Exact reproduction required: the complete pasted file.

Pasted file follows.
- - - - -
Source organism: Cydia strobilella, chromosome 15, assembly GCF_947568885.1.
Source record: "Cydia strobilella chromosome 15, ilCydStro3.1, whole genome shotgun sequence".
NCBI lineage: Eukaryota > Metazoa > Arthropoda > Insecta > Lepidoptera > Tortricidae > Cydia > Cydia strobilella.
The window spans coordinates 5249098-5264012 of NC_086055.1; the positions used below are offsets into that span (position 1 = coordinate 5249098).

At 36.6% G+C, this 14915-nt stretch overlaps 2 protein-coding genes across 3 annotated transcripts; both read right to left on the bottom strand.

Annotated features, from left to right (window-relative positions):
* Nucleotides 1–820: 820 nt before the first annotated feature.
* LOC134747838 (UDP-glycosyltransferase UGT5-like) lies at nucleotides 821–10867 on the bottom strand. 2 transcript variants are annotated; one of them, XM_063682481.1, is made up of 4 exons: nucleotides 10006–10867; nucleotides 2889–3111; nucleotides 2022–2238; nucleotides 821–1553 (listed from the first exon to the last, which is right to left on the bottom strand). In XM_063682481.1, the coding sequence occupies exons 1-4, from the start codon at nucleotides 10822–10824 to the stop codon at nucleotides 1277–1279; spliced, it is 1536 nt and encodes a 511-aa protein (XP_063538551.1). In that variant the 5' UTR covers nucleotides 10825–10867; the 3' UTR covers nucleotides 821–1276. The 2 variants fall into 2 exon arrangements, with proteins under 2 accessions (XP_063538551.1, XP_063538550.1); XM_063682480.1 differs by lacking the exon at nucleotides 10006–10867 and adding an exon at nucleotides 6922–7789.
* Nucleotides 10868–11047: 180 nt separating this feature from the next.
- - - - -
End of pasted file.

Source organism: Cydia strobilella, chromosome 15, assembly GCF_947568885.1.
Source record: "Cydia strobilella chromosome 15, ilCydStro3.1, whole genome shotgun sequence".
NCBI lineage: Eukaryota > Metazoa > Arthropoda > Insecta > Lepidoptera > Tortricidae > Cydia > Cydia strobilella.
The window spans coordinates 5249098-5264012 of NC_086055.1; the positions used below are offsets into that span (position 1 = coordinate 5249098).

At 36.6% G+C, this 14915-nt stretch overlaps 2 protein-coding genes across 3 annotated transcripts; both read right to left on the bottom strand.

Annotated features, from left to right (window-relative positions):
* Nucleotides 1–820: 820 nt before the first annotated feature.
* LOC134747838 (UDP-glycosyltransferase UGT5-like) lies at nucleotides 821–10867 on the bottom strand. 2 transcript variants are annotated; one of them, XM_063682481.1, is made up of 4 exons: nucleotides 10006–10867; nucleotides 2889–3111; nucleotides 2022–2238; nucleotides 821–1553 (listed from the first exon to the last, which is right to left on the bottom strand). In XM_063682481.1, the coding sequence occupies exons 1-4, from the start codon at nucleotides 10822–10824 to the stop codon at nucleotides 1277–1279; spliced, it is 1536 nt and encodes a 511-aa protein (XP_063538551.1). In that variant the 5' UTR covers nucleotides 10825–10867; the 3' UTR covers nucleotides 821–1276. The 2 variants fall into 2 exon arrangements, with proteins under 2 accessions (XP_063538551.1, XP_063538550.1); XM_063682480.1 differs by lacking the exon at nucleotides 10006–10867 and adding an exon at nucleotides 6922–7789.
* Nucleotides 10868–11047: 180 nt separating this feature from the next.